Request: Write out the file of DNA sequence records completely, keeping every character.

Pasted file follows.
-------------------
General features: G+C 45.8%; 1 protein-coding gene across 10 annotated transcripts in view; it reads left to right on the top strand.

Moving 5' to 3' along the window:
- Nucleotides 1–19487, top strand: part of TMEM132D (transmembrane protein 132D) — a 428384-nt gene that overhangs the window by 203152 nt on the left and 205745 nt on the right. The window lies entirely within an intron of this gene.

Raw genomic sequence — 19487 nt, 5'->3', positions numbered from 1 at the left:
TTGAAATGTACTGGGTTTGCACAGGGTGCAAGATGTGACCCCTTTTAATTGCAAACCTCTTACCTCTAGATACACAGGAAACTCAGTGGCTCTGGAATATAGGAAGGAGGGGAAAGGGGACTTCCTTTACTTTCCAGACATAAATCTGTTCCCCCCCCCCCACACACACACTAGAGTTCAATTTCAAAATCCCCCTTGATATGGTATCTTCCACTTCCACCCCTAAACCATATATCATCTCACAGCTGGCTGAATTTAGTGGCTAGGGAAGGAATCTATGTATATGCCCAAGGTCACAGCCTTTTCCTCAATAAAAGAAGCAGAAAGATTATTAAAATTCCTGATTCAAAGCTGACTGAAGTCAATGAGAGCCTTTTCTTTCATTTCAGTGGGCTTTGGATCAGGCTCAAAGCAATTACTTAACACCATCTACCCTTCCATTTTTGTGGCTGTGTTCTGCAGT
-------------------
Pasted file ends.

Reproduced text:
General features: G+C 45.8%; 1 protein-coding gene across 10 annotated transcripts in view; it reads left to right on the top strand.

Moving 5' to 3' along the window:
- Nucleotides 1–19487, top strand: part of TMEM132D (transmembrane protein 132D) — a 428384-nt gene that overhangs the window by 203152 nt on the left and 205745 nt on the right. The window lies entirely within an intron of this gene.

Raw genomic sequence — 19487 nt, 5'->3', positions numbered from 1 at the left:
TTGAAATGTACTGGGTTTGCACAGGGTGCAAGATGTGACCCCTTTTAATTGCAAACCTCTTACCTCTAGATACACAGGAAACTCAGTGGCTCTGGAATATAGGAAGGAGGGGAAAGGGGACTTCCTTTACTTTCCAGACATAAATCTGTTCCCCCCCCCCCACACACACACTAGAGTTCAATTTCAAAATCCCCCTTGATATGGTATCTTCCACTTCCACCCCTAAACCATATATCATCTCACAGCTGGCTGAATTTAGTGGCTAGGGAAGGAATCTATGTATATGCCCAAGGTCACAGCCTTTTCCTCAATAAAAGAAGCAGAAAGATTATTAAAATTCCTGATTCAAAGCTGACTGAAGTCAATGAGAGCCTTTTCTTTCATTTCAGTGGGCTTTGGATCAGGCTCAAAGCAATTACTTAACACCATCTACCCTTCCATTTTTGTGGCTGTGTTCTGCAGT